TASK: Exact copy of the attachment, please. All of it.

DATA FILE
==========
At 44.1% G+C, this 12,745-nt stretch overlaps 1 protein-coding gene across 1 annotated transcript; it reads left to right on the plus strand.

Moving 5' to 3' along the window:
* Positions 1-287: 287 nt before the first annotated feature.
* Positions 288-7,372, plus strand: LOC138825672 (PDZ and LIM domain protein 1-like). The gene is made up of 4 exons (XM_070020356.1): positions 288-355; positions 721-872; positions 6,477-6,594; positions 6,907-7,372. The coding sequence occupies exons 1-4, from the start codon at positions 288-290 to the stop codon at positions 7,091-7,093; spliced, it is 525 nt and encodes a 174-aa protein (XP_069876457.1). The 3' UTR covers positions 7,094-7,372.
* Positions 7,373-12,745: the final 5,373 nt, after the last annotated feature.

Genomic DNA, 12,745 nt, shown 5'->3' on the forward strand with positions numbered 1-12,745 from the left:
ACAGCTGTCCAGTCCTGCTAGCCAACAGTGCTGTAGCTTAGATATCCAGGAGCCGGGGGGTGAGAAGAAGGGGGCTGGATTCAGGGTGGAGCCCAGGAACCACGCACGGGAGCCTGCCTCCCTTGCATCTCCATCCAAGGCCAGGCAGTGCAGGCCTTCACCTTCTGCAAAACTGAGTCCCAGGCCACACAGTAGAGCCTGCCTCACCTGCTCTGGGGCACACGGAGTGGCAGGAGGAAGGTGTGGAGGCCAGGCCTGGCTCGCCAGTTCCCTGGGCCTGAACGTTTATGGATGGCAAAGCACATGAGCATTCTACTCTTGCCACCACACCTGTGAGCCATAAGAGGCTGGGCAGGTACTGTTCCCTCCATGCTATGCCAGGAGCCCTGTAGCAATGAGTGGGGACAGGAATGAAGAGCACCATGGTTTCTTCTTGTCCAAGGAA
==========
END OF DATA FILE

At 44.1% G+C, this 12,745-nt stretch overlaps 1 protein-coding gene across 1 annotated transcript; it reads left to right on the plus strand.

Moving 5' to 3' along the window:
* Positions 1-287: 287 nt before the first annotated feature.
* Positions 288-7,372, plus strand: LOC138825672 (PDZ and LIM domain protein 1-like). The gene is made up of 4 exons (XM_070020356.1): positions 288-355; positions 721-872; positions 6,477-6,594; positions 6,907-7,372. The coding sequence occupies exons 1-4, from the start codon at positions 288-290 to the stop codon at positions 7,091-7,093; spliced, it is 525 nt and encodes a 174-aa protein (XP_069876457.1). The 3' UTR covers positions 7,094-7,372.
* Positions 7,373-12,745: the final 5,373 nt, after the last annotated feature.

Genomic DNA, 12,745 nt, shown 5'->3' on the forward strand with positions numbered 1-12,745 from the left:
ACAGCTGTCCAGTCCTGCTAGCCAACAGTGCTGTAGCTTAGATATCCAGGAGCCGGGGGGTGAGAAGAAGGGGGCTGGATTCAGGGTGGAGCCCAGGAACCACGCACGGGAGCCTGCCTCCCTTGCATCTCCATCCAAGGCCAGGCAGTGCAGGCCTTCACCTTCTGCAAAACTGAGTCCCAGGCCACACAGTAGAGCCTGCCTCACCTGCTCTGGGGCACACGGAGTGGCAGGAGGAAGGTGTGGAGGCCAGGCCTGGCTCGCCAGTTCCCTGGGCCTGAACGTTTATGGATGGCAAAGCACATGAGCATTCTACTCTTGCCACCACACCTGTGAGCCATAAGAGGCTGGGCAGGTACTGTTCCCTCCATGCTATGCCAGGAGCCCTGTAGCAATGAGTGGGGACAGGAATGAAGAGCACCATGGTTTCTTCTTGTCCAAGGAA